If you put a frog in hot water, it will jump out of the pot and save its skin. But if you place the frog in cold water, and slowly heat up the pot, it won’t feel the change and boil to death. The slowness of change is deadly. So let me be the frog with delusions of grandeur; allow me to highlight the unhealthy changes accumulating around us. You see, along with the technological miracle that we are living through, there is an economic or financial nightmare that is spreading its tentacles over all aspects of our social and political existence, transfixing everything in place in its vice-like grip. Slowly. Very slowly. Because of this invisible hold on us, with every iPod we buy, we (the middle-class) take a couple of dollars from the very poor and give it to the very rich. We don’t see it that way because some of us make a few cents in the process. The Apple store franchisee makes a few cents, the employee-of-the-month gets a token raise, an apple developer may enjoy a nice vacation, or a senior executive might get a new jet, the economy of the country goes up a notch, NASDAQ (and so everybody’s pension) goes up a tiny fraction — all are happy, right?
Well, there is this little question of the packaging material that may have killed part of a tree somewhere, in Brazil, perhaps, where people don’t know that the trees belong to them. May be a little bit of pollution escaped into the air or a river in China where the locals haven’t realized that these resources are their heirlooms. May be some moderately toxic junk ended up in a landfill in Africa somewhere where they haven’t quite grasped the concept of land ownership. It may have cost a developer in Bangalore or a call-center girl in Manilla an hour or two more than it should because they don’t know that their time is a resource bought low and sold high in markets they don’t see or know of. It is from these distant places and phantom people that we pick up a couple of dollars and pass on to the equally distant corporate coffers and stock markets. We take what is not ours from the unknown owners to feed the avarice of unseen players. And, like Milo Minderbinder would say, everybody has a share. This is the modern capitalism of the corporate era, where we have all become tiny cogs in a giant wheel inexorably rolling on to nowhere in particular, but obliterating much in the process.
The problem with capitalism as an economic ideology is that it is pretty much unopposed now. Only through a conflict of ideology can a balance of some sort emerge. Every conflict, by definition, requires adversaries, at least two of them. And so does an ideological struggle. The struggle is between capitalism and communism (or socialism, I’m not sure of the difference). The former says we should lay off the markets and let greed and selfishness run its course. Well, if you don’t like the sound of “greed and selfishness,” try “ambition and drive.” Associate it with words like freedom and democracy, and this “Laissez-Faire” ideology a la Adam Smith is a winning formula.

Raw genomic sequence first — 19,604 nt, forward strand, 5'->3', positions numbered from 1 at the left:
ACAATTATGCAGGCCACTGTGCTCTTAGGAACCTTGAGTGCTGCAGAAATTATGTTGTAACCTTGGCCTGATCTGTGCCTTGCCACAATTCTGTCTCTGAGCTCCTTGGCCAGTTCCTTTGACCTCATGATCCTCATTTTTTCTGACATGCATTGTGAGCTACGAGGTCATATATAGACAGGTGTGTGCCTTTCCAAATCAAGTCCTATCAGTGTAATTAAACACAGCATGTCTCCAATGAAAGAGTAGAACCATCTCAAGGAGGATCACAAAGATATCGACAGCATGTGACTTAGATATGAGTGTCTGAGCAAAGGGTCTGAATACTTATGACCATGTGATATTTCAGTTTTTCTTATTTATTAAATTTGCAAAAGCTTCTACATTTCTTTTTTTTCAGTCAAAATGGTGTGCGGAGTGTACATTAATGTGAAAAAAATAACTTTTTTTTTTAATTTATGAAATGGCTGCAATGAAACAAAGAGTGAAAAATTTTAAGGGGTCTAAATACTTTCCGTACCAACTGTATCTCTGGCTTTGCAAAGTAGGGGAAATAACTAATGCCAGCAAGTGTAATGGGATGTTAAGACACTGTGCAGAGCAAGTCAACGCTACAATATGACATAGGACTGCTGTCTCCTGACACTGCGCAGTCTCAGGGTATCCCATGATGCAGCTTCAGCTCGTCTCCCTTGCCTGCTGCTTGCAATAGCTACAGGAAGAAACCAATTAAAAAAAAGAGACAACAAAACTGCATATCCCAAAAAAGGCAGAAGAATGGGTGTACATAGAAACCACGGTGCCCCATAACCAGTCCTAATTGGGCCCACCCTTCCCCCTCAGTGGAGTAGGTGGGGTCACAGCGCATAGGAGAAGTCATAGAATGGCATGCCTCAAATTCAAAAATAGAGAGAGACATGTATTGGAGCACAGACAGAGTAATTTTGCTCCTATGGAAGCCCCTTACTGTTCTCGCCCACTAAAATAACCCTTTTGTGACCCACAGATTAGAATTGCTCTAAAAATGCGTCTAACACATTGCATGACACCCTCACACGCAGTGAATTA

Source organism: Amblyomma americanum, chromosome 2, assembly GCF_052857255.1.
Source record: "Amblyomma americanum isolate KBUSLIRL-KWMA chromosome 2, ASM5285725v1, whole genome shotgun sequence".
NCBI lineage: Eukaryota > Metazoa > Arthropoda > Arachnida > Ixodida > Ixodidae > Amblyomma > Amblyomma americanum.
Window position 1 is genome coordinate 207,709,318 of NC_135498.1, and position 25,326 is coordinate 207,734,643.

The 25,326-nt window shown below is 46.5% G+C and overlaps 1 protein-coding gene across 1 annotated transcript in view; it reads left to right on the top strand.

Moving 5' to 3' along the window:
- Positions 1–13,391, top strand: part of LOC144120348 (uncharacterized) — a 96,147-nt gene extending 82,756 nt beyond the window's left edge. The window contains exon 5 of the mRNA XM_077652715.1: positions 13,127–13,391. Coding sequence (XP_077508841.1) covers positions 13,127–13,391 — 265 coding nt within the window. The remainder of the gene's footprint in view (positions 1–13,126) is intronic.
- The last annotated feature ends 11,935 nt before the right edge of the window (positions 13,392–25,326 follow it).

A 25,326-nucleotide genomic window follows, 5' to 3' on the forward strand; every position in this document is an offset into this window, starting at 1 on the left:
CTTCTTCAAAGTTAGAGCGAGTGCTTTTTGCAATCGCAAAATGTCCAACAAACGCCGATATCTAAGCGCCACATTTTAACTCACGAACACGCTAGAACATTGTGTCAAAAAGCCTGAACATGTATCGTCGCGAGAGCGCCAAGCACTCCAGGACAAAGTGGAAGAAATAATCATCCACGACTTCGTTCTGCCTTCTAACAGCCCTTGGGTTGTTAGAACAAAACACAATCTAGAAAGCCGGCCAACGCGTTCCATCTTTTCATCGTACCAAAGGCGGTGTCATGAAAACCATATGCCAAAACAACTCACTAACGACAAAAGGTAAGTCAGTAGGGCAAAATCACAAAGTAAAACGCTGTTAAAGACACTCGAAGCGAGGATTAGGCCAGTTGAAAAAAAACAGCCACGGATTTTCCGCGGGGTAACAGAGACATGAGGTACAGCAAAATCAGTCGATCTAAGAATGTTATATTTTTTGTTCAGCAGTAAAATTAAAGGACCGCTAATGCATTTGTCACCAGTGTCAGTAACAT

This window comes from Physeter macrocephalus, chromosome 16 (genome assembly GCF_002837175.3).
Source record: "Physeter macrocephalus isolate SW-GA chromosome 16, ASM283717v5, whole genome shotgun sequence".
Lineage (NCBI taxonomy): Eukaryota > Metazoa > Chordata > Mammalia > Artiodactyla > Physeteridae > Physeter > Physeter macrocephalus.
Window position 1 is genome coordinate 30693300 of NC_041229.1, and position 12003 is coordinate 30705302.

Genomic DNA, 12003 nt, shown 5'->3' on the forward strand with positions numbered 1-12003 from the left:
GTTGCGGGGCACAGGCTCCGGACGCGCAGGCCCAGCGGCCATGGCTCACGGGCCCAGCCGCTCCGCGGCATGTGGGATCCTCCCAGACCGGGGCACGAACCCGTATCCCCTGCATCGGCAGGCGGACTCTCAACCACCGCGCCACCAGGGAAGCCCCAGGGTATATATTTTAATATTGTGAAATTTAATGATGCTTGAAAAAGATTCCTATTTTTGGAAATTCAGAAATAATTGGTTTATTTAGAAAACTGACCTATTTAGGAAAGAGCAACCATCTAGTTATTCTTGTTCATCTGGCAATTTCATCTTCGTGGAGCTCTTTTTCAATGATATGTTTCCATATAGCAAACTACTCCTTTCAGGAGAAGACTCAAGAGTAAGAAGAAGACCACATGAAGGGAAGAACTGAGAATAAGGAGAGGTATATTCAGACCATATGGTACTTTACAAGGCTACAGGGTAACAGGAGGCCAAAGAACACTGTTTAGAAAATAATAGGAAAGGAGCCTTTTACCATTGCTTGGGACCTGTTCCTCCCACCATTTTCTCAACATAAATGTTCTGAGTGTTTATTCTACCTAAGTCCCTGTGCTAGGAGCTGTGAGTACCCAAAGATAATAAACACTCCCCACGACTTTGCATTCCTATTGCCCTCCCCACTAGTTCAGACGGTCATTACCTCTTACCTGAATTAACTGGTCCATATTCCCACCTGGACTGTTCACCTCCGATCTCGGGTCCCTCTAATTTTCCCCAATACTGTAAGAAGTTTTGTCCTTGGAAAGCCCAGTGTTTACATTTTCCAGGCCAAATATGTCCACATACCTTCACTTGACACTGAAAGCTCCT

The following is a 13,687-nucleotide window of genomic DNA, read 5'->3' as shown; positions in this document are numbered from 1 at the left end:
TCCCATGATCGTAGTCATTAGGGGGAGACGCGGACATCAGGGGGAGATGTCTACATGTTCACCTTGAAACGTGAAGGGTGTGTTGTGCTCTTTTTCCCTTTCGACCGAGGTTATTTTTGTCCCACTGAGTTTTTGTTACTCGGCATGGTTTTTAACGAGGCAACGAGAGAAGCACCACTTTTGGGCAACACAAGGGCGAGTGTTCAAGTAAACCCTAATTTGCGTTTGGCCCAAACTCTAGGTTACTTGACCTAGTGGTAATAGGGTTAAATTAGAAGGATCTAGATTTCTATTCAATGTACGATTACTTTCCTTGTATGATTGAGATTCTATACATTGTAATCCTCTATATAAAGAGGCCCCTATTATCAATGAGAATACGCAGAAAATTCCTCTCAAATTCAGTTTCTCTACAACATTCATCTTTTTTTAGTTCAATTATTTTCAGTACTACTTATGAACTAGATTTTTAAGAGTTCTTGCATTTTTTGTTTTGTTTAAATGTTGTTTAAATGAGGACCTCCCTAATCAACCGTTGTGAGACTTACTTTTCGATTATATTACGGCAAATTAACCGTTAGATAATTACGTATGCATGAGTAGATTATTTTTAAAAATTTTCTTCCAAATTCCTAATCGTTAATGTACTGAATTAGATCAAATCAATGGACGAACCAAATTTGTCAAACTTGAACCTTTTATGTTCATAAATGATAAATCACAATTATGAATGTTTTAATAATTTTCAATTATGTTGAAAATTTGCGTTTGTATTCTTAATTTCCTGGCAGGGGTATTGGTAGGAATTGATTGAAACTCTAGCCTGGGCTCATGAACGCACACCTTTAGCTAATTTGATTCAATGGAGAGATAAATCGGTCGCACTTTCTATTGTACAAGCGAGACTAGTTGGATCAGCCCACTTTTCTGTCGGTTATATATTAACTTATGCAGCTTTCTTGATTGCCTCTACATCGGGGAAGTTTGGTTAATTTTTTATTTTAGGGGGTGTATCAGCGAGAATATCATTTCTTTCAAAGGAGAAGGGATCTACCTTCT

Standing in the other corner is the opposing ideology, which says we should control the flow of money and resources, and spread happiness. Unfortunately this ideology got associated with nasty words like totalitarianism, bureaucracy, mass murder, killing fields of Cambodia etc. Little wonder that it lost, save for this economic powerhouse called China. But the victory of China is no consolation for the socialist camp because China did it by redefining socialism or communism to essentially mean capitalism. So the victory of capitalism is, to all intents and purposes, a slam dunk. To the victors belong to spoils of history. And so, the socio-politico-economic ideology of capitalism enjoys the mellifluous association of nice words like liberty, equal opportunity, democracy etc., while communism is a failed experiment relegated to the “also-ran” category of ideologies such as fascism, Nazism and other evil stuff. So the battle between capitalism and the occupy-wall-street movements is pathetically asymmetric.
A battle between two well-matched opponents is nice to watch; say, a match between Djokovic and Federer. On the other hand, a “match” between Federer and me would be exciting only to me — if that. If you are into violent entertainment, a boxing match between two heavy weights would be something interesting to watch. but a brawny boxer beating the living daylights out of a two-year-old would only fill you with revolt and disgust (which is similar to the feeling I had during the ’91 Gulf War).
Don’t worry, I’m not about to defend or try to revive socialism on this blog, because I don’t think a centrally controlled economy works either. What worries me is the fact that capitalism does not have a worthy adversary now. Shouldn’t it worry you as well? Corporate capitalism is beating the living daylights out of everything that one might call decent and human. Should we ignore and learn to love our disgust just because we got a share?
Photo by Byzantine_K